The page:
Security

Microsoft lets YOU kill POODLE in Protected Mode sites

Christmas gift to be default by Feb

Microsoft has granted sysadmins the ability to kill exposure to rabid POODLE websites under SSL 3.0 for Internet Explorer Protected Mode sites.

The Christmas gift will be switched on by default from February next year as Redmond moves to euthanised the Padding Oracle on Downgrade Legacy Encryption attack across its web presences.

Microsoft said the POODLE-killing option, delivered as part of its Patch Tuesday packages, would close of the albeit small risk of malicious fall back from TLS to SSL 3.0

"To continue to help protect customers, we are taking the interim step to provide the option to disable SSL 3.0 fallback in Internet Explorer 11 for Protected Mode sites, which is the default for Internet sites and Restricted sites," the company said in post.

"This change is currently off by default, and we plan to turn it on by default in Internet Explorer 11 on February 10, 2015.

"By interfering with the connection between the target client and server, a man-in-the-middle can force a downgrade from TLS 1.0 or newer, more secure protocols, to the SSL 3.0 protocol."

Most instances of fall back attacks from TLS 1.0 to SSL 3.0 were innocent error, but "indistinguishable from a man-in-the-middle attack," it said.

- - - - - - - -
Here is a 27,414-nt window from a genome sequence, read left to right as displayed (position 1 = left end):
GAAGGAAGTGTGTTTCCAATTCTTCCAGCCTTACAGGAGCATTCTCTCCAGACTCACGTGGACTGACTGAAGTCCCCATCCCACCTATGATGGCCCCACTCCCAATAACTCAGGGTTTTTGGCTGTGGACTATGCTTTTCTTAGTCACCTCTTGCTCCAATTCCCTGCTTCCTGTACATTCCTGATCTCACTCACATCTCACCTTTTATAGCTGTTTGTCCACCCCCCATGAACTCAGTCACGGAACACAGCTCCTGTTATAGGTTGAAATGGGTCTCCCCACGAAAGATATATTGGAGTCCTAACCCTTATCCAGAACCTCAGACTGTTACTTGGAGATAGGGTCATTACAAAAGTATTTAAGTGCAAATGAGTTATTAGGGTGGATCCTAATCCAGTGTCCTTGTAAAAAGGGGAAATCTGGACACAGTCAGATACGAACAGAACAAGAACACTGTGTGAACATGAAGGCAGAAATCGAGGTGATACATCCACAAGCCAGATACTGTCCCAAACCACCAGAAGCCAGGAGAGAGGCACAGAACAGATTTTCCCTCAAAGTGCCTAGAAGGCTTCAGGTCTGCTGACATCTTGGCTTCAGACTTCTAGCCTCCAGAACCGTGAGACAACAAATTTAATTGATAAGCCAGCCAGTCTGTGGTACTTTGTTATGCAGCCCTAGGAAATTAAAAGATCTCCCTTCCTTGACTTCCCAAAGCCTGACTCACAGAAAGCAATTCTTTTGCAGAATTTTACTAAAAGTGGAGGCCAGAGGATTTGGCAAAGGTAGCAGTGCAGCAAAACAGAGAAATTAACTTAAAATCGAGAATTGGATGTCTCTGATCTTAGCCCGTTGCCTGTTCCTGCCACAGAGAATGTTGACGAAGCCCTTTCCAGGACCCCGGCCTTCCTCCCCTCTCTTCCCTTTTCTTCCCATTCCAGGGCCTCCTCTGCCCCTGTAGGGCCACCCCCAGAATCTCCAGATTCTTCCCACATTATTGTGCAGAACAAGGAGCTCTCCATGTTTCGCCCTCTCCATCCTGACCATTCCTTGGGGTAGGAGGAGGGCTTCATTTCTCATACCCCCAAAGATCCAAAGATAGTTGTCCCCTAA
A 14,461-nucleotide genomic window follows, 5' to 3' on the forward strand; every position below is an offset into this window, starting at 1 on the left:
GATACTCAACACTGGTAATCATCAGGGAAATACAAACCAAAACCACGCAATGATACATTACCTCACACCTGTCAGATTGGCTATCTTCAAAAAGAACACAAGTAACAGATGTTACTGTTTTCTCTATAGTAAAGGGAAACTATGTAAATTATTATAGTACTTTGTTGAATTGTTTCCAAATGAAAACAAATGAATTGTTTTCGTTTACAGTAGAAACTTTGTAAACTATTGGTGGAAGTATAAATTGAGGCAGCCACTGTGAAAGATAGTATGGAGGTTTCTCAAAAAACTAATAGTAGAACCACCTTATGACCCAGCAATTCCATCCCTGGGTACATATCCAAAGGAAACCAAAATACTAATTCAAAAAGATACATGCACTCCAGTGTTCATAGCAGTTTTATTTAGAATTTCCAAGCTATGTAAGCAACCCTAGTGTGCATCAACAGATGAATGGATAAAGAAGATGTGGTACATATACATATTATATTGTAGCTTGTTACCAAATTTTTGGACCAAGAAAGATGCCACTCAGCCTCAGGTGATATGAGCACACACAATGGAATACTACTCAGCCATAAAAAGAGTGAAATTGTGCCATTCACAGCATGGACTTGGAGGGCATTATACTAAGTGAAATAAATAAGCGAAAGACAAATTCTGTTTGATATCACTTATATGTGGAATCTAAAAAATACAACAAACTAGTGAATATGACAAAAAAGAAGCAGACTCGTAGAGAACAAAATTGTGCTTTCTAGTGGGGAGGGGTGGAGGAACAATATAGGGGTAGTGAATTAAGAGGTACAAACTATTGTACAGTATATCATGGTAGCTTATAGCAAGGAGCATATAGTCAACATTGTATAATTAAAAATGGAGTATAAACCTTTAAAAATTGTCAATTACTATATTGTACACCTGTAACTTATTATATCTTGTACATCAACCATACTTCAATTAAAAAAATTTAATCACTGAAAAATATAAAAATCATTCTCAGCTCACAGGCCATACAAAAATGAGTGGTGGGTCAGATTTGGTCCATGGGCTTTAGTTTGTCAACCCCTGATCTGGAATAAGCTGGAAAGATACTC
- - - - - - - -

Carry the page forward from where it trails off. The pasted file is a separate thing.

The configuration change could be applied through Group Policy or using Microsoft's Fix It tool.

Redmond's feature will make it harder for attackers to target organisations by exploiting weaknesses in the design of SSL 3.0 to snatch victims' secret session cookies. These can be used to log into online accounts, such as webmail, social networks, and so on.

It was delivered under Microsoft's Patch Tuesday bulletin that plugged 25 software holes including flaws that allowed attackers to exploit Internet Explorer, Word and Excel files, and Visual Basic scripts.

The POODLE attack was first described in a document [PDF] and in further detail in a lauded technical write-up by Google engineer Adam Langley.

Users can test their browsers against POODLE using an online tool.

Microsoft's move comes as Google security bod Adam Langley dropped news that POODLE still affected some of its infrastructure. ®

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